Conservative with Room for Fun
Transitional design is a great option for a homeowner who wants to build a room around comfort and a few well-loved, carefully chosen items. By not limiting yourself to contemporary or traditional design, you have a chance to infuse the room with your personality, without ending up with a hodge-podge look.
Jamie Gibbs, a designer with offices in New York and Indianapolis and a member of the American Society of Interior Designers, has worked with many clients who want a transitional style, even if they don’t quite know what it is.
“Transitional is conservative and safe with an edge,” Jamie says. “You can have a little bit of an imagination with it.”
By thinking about how you plan to use the space and what you would truly love to see in the space, you can create a beautiful, inspired transitional room.
Here are Jamie’s tips on achieving a transitional look:
Plot out a room. Ask yourself: Where do I prefer to read? Where do I like to prop my feet up? Consider all these elements, so your room will be livable as well as beautiful.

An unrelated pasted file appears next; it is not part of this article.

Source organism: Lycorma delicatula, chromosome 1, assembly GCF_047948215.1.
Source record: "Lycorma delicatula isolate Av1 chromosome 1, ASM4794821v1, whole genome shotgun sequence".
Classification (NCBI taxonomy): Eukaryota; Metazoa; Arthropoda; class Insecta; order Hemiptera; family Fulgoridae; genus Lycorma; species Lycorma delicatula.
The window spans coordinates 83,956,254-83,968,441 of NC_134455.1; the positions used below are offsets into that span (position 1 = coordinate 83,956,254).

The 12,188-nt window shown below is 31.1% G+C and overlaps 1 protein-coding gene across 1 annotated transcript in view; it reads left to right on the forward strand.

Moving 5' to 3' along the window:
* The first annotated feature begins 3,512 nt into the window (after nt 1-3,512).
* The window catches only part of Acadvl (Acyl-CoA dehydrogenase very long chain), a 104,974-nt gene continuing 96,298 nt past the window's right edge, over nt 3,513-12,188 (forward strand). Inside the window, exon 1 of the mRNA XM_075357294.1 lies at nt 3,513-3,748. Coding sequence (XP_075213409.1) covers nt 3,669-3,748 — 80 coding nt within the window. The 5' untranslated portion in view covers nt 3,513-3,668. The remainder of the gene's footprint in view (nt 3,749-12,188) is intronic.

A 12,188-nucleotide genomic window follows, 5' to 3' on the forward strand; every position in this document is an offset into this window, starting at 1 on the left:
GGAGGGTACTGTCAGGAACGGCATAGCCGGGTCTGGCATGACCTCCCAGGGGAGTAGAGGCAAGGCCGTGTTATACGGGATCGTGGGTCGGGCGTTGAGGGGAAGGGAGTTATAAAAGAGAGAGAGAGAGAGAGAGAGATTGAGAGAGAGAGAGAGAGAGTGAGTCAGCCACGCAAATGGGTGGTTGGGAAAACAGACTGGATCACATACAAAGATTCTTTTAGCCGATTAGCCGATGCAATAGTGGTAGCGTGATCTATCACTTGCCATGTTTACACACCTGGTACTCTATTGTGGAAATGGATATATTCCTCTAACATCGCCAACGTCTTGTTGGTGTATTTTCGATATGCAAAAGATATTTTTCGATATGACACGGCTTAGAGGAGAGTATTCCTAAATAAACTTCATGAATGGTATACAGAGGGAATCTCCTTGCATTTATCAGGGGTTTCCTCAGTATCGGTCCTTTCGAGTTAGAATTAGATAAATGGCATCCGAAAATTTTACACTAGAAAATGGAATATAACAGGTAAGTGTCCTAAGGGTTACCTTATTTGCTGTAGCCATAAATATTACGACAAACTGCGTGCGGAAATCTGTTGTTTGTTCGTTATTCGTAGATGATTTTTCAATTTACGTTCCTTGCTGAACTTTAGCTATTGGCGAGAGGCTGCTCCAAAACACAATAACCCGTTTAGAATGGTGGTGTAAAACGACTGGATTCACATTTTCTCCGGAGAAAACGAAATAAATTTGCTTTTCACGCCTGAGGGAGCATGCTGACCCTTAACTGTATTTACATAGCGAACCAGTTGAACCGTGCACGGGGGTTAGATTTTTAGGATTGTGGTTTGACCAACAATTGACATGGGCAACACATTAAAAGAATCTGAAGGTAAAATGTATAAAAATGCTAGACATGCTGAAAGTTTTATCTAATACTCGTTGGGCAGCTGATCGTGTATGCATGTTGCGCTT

Choose a neutral wall color. “Create a calm background,” Jamie says. “Neutrals bring out what you really want to showcase.”
Go comfortable with upholstered pieces. You can use a fun, functional fabric or leather to re-upholster a high-quality couch picked up at a thrift store or consignment sale.
Go contemporary with tables: Look for metal, mirrors, glass, and other contemporary details.
Every element should have a function and be nice. If it doesn’t have a function, give it up. And if it’s tired, worn, or outdated, let it go.
Go for pop: Make sure you have something eye-catching, such as a unique wall hanging or unusual piece of furniture. But you don’t need several wow pieces competing for attention.
Layer a colorful area rug on a neutral floor. An oriental rug is an unexpected choice, giving you a color palate as well as a wow factor.
Invest in good lighting. Most rooms need three different lighting sources to give you the flexibility you need for the room’s many roles.
Go for a done, not unfinished, look. A transitional room should look put-together and finished, with attention to detail, function, and beauty.
Don’t fill in your décor with cheap, random things: No cheap frames, cheap matting, cheap lamps or cheap accessories. Bare walls are better than walls cluttered with bad art or poorly framed photos.
Provided by shawfloors.com